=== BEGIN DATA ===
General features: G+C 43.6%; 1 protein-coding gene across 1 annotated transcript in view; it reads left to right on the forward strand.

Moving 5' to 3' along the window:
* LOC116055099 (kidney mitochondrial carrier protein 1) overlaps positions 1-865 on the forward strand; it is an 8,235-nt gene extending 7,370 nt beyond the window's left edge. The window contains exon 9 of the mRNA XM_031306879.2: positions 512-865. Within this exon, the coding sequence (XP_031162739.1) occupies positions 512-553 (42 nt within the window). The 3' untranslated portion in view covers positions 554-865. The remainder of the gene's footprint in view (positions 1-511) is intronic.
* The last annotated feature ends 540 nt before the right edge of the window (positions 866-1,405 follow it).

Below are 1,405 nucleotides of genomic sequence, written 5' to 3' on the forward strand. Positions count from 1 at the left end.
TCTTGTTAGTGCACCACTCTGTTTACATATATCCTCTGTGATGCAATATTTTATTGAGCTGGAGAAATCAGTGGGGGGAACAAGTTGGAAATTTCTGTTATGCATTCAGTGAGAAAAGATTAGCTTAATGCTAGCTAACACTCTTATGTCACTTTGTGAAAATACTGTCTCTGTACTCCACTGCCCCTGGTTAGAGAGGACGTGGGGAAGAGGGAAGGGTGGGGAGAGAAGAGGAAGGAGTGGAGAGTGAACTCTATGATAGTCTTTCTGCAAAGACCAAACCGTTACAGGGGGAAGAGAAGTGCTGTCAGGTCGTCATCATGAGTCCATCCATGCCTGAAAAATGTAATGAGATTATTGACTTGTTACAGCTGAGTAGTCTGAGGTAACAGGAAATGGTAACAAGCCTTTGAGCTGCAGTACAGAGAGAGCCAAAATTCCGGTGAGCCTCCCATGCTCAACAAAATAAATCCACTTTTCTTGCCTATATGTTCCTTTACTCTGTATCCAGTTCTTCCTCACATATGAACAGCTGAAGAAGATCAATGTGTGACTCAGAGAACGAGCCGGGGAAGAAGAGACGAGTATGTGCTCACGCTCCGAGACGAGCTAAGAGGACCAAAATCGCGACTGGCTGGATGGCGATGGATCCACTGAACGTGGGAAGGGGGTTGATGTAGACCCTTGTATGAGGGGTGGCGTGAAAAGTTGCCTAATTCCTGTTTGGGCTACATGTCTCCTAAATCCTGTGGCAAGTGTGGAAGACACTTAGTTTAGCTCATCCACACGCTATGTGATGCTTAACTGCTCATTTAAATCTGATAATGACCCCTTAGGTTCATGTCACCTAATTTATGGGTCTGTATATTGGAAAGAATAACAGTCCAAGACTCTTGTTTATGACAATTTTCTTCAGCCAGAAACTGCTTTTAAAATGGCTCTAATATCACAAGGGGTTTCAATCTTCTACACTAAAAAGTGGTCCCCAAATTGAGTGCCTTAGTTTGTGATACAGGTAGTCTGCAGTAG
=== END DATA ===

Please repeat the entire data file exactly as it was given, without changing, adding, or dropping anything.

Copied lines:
General features: G+C 43.6%; 1 protein-coding gene across 1 annotated transcript in view; it reads left to right on the forward strand.

Moving 5' to 3' along the window:
* LOC116055099 (kidney mitochondrial carrier protein 1) overlaps positions 1-865 on the forward strand; it is an 8,235-nt gene extending 7,370 nt beyond the window's left edge. The window contains exon 9 of the mRNA XM_031306879.2: positions 512-865. Within this exon, the coding sequence (XP_031162739.1) occupies positions 512-553 (42 nt within the window). The 3' untranslated portion in view covers positions 554-865. The remainder of the gene's footprint in view (positions 1-511) is intronic.
* The last annotated feature ends 540 nt before the right edge of the window (positions 866-1,405 follow it).

Below are 1,405 nucleotides of genomic sequence, written 5' to 3' on the forward strand. Positions count from 1 at the left end.
TCTTGTTAGTGCACCACTCTGTTTACATATATCCTCTGTGATGCAATATTTTATTGAGCTGGAGAAATCAGTGGGGGGAACAAGTTGGAAATTTCTGTTATGCATTCAGTGAGAAAAGATTAGCTTAATGCTAGCTAACACTCTTATGTCACTTTGTGAAAATACTGTCTCTGTACTCCACTGCCCCTGGTTAGAGAGGACGTGGGGAAGAGGGAAGGGTGGGGAGAGAAGAGGAAGGAGTGGAGAGTGAACTCTATGATAGTCTTTCTGCAAAGACCAAACCGTTACAGGGGGAAGAGAAGTGCTGTCAGGTCGTCATCATGAGTCCATCCATGCCTGAAAAATGTAATGAGATTATTGACTTGTTACAGCTGAGTAGTCTGAGGTAACAGGAAATGGTAACAAGCCTTTGAGCTGCAGTACAGAGAGAGCCAAAATTCCGGTGAGCCTCCCATGCTCAACAAAATAAATCCACTTTTCTTGCCTATATGTTCCTTTACTCTGTATCCAGTTCTTCCTCACATATGAACAGCTGAAGAAGATCAATGTGTGACTCAGAGAACGAGCCGGGGAAGAAGAGACGAGTATGTGCTCACGCTCCGAGACGAGCTAAGAGGACCAAAATCGCGACTGGCTGGATGGCGATGGATCCACTGAACGTGGGAAGGGGGTTGATGTAGACCCTTGTATGAGGGGTGGCGTGAAAAGTTGCCTAATTCCTGTTTGGGCTACATGTCTCCTAAATCCTGTGGCAAGTGTGGAAGACACTTAGTTTAGCTCATCCACACGCTATGTGATGCTTAACTGCTCATTTAAATCTGATAATGACCCCTTAGGTTCATGTCACCTAATTTATGGGTCTGTATATTGGAAAGAATAACAGTCCAAGACTCTTGTTTATGACAATTTTCTTCAGCCAGAAACTGCTTTTAAAATGGCTCTAATATCACAAGGGGTTTCAATCTTCTACACTAAAAAGTGGTCCCCAAATTGAGTGCCTTAGTTTGTGATACAGGTAGTCTGCAGTAG